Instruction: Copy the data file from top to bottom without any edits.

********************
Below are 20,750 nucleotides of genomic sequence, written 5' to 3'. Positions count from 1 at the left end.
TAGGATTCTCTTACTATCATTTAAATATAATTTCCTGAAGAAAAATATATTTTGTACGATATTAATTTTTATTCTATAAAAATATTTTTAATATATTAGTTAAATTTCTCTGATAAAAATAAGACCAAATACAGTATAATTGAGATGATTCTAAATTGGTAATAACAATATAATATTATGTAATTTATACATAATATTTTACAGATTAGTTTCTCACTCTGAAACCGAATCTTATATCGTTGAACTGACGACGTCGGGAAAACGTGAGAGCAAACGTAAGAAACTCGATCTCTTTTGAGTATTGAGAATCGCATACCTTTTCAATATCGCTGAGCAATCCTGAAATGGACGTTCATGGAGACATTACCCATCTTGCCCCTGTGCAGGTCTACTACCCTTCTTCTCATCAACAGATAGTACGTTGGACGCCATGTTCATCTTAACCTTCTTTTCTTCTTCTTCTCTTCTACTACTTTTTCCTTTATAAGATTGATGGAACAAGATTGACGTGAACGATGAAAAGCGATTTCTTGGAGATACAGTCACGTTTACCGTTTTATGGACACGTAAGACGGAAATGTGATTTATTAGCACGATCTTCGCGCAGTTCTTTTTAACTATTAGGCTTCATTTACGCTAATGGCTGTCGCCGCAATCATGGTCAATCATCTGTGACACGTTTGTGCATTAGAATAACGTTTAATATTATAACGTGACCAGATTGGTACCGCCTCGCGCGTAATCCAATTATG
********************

Below are 20,750 nucleotides of genomic sequence, written 5' to 3'. Positions count from 1 at the left end.
TAGGATTCTCTTACTATCATTTAAATATAATTTCCTGAAGAAAAATATATTTTGTACGATATTAATTTTTATTCTATAAAAATATTTTTAATATATTAGTTAAATTTCTCTGATAAAAATAAGACCAAATACAGTATAATTGAGATGATTCTAAATTGGTAATAACAATATAATATTATGTAATTTATACATAATATTTTACAGATTAGTTTCTCACTCTGAAACCGAATCTTATATCGTTGAACTGACGACGTCGGGAAAACGTGAGAGCAAACGTAAGAAACTCGATCTCTTTTGAGTATTGAGAATCGCATACCTTTTCAATATCGCTGAGCAATCCTGAAATGGACGTTCATGGAGACATTACCCATCTTGCCCCTGTGCAGGTCTACTACCCTTCTTCTCATCAACAGATAGTACGTTGGACGCCATGTTCATCTTAACCTTCTTTTCTTCTTCTTCTCTTCTACTACTTTTTCCTTTATAAGATTGATGGAACAAGATTGACGTGAACGATGAAAAGCGATTTCTTGGAGATACAGTCACGTTTACCGTTTTATGGACACGTAAGACGGAAATGTGATTTATTAGCACGATCTTCGCGCAGTTCTTTTTAACTATTAGGCTTCATTTACGCTAATGGCTGTCGCCGCAATCATGGTCAATCATCTGTGACACGTTTGTGCATTAGAATAACGTTTAATATTATAACGTGACCAGATTGGTACCGCCTCGCGCGTAATCCAATTATG